An old black-and-white photograph of several band members together, some sitting and some standing.

Photograph of The Weeds and Scatter Blues together in 1966, Las Vegas, Nevada. Fred Cole can be seen at top left. Public domain photograph by Michael P., Wikimedia Commons

Cole and Conner married in 1967. After the breakup of The Lollipop Shoppe in 1969, followed by some short stints in the Yukon and Los Angeles, they ended up settling in Portland, Oregon, with their two young children sometime in 1971 or 1972. There they opened an instrument shop called Captain Whizeagle’s. Captain Whizeagle’s would also grow to become a record label, which put out Cole’s new band Zipper’s record in 1974 as its first release.

Toody is to the left with Fred's arm around her; he has on a hat.

Fred Cole and Toody Conner, December 21, 2016 in Tokyo. Photograph by Masao Nakagami

In 1979 Cole and Conner became more than just spouses when he recruited Toody as bassist and co-vocalist in a new musical project – The Rats were born! The Rats played together for about four years, and then the couple went on to start a new project in 1985 called The Western Front, which was a country & western-inspired punk rock sound. By this time they had moved Captain Whizeagle’s outside of Portland to a town called Clackamas where the shop and label became known as Tombstone Music. Around this time, they also put together another short-lived western-sounding project called the Range Rats – it was pretty simple, just the two of them and a drum machine.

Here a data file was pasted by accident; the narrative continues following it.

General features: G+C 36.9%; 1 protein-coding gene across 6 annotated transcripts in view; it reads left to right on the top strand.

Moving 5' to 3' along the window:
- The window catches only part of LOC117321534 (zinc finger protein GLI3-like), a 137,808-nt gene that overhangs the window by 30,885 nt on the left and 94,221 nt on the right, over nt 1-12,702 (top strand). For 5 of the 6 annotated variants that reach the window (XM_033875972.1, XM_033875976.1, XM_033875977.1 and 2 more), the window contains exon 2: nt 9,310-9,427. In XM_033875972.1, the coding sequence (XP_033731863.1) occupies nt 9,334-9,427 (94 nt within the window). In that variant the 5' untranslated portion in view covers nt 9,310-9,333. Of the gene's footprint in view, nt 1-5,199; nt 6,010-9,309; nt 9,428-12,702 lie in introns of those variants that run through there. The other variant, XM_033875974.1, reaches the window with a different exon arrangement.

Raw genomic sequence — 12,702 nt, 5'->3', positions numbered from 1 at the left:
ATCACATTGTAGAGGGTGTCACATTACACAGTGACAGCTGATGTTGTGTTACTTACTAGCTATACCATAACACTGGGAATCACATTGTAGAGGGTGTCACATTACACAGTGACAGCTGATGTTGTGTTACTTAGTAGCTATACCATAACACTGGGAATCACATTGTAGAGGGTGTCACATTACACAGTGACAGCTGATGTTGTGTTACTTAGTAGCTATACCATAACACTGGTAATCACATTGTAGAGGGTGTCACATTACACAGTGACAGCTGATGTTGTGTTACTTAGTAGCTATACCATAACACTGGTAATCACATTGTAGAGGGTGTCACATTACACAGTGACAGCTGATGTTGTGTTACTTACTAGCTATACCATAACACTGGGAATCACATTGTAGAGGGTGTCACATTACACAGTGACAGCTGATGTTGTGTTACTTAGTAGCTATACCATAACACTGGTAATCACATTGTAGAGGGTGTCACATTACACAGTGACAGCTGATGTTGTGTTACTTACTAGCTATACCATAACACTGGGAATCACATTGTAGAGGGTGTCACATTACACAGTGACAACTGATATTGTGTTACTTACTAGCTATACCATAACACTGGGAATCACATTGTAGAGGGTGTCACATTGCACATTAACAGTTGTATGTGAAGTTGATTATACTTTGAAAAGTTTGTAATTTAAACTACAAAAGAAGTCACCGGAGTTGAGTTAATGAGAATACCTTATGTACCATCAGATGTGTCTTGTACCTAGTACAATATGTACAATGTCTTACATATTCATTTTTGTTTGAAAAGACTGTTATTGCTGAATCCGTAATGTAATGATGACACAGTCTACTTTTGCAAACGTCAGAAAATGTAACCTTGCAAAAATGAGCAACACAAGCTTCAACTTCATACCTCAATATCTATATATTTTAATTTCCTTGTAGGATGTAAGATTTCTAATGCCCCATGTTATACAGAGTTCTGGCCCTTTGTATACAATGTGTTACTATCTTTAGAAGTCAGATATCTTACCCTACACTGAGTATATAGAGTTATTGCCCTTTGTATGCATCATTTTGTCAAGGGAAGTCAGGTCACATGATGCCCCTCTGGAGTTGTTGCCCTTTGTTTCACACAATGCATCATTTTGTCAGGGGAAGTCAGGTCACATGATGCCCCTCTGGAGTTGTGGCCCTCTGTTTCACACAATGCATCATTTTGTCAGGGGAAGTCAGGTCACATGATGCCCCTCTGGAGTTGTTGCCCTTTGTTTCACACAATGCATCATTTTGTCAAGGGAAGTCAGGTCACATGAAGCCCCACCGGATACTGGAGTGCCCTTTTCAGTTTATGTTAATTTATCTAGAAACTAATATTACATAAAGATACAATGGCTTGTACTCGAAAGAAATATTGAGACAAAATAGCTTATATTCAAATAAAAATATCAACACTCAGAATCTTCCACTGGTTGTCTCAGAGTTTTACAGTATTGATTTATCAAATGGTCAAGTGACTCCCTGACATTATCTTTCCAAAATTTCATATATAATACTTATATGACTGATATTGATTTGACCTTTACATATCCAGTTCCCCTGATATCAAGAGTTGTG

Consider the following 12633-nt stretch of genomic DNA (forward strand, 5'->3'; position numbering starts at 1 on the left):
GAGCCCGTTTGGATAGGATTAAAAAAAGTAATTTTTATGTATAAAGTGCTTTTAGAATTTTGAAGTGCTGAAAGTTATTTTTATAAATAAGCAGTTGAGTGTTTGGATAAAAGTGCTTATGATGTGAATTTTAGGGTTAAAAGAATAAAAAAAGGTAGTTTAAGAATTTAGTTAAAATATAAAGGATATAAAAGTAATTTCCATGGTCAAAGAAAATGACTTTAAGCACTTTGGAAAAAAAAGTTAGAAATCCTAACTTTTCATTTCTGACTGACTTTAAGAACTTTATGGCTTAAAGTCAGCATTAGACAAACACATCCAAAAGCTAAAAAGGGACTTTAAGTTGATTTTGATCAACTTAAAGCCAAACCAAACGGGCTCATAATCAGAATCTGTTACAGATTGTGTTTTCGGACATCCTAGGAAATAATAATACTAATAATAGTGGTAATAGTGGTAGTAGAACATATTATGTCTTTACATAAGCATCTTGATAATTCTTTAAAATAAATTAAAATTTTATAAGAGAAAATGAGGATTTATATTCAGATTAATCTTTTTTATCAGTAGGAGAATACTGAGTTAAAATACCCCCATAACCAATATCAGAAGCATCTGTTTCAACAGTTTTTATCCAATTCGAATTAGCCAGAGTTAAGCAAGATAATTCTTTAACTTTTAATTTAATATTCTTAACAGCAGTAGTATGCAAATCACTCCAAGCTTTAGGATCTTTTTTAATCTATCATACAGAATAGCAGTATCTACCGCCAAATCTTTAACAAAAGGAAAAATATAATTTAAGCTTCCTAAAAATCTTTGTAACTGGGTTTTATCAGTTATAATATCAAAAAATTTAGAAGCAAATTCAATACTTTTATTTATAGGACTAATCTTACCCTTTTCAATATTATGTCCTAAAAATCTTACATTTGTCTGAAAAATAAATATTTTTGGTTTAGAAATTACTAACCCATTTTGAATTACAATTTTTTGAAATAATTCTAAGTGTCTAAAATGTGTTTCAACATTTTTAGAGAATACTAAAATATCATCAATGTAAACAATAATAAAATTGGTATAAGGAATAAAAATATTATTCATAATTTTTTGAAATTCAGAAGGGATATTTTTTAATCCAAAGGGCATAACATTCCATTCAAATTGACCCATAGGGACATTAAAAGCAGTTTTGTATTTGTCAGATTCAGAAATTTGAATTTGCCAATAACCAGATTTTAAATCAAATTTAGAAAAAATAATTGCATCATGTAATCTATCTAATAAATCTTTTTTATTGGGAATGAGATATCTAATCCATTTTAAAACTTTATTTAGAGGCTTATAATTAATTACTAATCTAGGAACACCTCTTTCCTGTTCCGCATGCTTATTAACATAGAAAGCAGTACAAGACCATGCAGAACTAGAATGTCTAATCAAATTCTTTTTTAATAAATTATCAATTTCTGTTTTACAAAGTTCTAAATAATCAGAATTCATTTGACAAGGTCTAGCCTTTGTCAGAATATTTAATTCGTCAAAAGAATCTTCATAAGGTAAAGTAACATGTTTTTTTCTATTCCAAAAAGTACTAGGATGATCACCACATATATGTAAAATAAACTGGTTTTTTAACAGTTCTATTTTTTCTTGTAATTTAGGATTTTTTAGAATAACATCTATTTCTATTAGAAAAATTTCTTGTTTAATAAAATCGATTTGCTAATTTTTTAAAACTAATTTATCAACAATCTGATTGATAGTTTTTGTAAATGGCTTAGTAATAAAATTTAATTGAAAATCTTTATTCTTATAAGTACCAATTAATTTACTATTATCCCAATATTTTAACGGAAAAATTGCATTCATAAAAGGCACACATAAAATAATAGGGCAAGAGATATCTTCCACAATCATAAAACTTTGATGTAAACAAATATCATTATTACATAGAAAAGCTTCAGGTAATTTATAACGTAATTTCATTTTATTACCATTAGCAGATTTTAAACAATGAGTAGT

Once the Range Rats had run their course, Cole and Conner met a local bartender and drummer named Andrew Loomis. Their first attempt together at a similar country & western rock sound did not work out, but later on they decided to give it another go, creating Dead Moon in 1987. For the next two decades, this mighty trio played some of the most sincere and fiery rock & roll ever summoned and developed a huge cult following starting in the Pacific Northwest and spreading all over the world. Dead Moon always stayed true to the underground philosophy that propelled them, but something changed in late 2006. After a couple of months on tour in Europe, the band returned to the United States, cancelled their upcoming tour dates, and announced retirement after 20 years.

Three Dead Moon band members grouped around the drums during a live performance.

Dead Moon, Go Sinner Go!! This photograph was taken in 2015 in Sala Caracol, Madrid. Photograph by Dena Flows